ABA book looks at Ferguson and how to clear paths to change

As the nation continues to grapple with the after effects of multiple cases involving police using deadly force to kill unarmed African-American males, which has eroded the public’s assurance of police, prosecutors, judges and public defenders, a new book offers meaningful paths to help build and sustain confidence in the justice system.

The American Bar Association book “Ferguson’s Fault Lines: The Race Quake That Rocked A Nation,” edited by Kimberly Jade Norwood, a professor of law at Washington University Law in St. Louis, offers a historical tour of race, inequality and injustices in America, which collided in Ferguson, Mo., after the fatal shooting of unarmed black teenager Michael Brown by a white police officer. It offers varying perspectives and strategies for recognizing and dealing with implicit biases that contribute to disparities in the justice system.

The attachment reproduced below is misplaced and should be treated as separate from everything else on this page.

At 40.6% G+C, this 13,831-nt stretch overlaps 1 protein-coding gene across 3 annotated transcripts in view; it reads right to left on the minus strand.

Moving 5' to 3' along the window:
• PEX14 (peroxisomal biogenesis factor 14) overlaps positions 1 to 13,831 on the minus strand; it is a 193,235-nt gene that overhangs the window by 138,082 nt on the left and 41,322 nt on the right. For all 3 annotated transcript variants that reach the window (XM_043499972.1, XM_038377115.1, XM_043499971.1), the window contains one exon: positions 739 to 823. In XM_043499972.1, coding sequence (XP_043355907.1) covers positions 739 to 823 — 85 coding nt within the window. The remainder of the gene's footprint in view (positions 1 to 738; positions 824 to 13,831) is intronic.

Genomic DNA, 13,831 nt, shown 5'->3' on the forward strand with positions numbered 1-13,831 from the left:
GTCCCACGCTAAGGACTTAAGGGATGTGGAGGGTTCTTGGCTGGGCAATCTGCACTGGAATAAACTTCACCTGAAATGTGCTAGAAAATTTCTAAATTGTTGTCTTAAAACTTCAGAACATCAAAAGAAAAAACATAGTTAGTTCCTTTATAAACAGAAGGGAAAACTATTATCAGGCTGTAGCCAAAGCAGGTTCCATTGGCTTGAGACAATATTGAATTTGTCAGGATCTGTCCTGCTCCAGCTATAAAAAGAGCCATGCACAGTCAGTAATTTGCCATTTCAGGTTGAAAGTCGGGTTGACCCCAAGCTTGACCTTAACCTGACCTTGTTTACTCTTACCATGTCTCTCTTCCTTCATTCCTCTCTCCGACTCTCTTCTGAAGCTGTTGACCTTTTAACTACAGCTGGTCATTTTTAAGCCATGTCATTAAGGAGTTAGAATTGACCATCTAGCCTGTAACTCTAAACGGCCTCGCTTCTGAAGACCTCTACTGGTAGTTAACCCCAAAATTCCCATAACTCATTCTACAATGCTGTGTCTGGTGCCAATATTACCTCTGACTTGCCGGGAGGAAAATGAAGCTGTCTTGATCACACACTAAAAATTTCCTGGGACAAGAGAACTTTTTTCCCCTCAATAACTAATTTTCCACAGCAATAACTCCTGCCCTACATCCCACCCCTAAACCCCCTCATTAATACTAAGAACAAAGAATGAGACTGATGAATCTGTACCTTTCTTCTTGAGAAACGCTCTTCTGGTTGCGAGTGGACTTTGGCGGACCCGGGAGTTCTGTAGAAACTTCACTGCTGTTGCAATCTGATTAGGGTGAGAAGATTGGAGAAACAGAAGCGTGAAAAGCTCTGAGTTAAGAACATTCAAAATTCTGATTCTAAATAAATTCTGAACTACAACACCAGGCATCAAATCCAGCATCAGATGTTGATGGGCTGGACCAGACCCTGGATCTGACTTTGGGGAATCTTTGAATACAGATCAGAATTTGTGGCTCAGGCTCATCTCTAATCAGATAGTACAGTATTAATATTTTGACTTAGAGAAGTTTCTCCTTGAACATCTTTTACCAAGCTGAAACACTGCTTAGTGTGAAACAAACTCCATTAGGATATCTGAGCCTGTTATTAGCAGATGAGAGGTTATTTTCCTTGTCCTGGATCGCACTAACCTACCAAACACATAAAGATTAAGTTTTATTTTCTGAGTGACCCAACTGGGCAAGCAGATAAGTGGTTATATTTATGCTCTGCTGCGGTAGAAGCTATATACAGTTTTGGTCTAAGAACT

The book, published in conjunction with the ABA Section of State and Local Government Law, examines some of the underlying issues that have led to the recent cases of deadly force and subsequent national dialogue. They include: The history of racial violence against black bodies: from slavery to Ferguson; stereotypes, racial bias, masculinity and the implications on policing; lessons learned from grand jury proceedings; for-profit policing and efforts to transform the system; the politics of housing segregation in Greater St. Louis; exploration of 60 years of unequal education (Brown to Brown); employment statistics and the criminalization of black lives; disparities in mental and physical health, employment and opportunity; media framing of the narratives presented to the public: black versus white; Ferguson and the First Amendment; body cameras and policing in the 21st Century.

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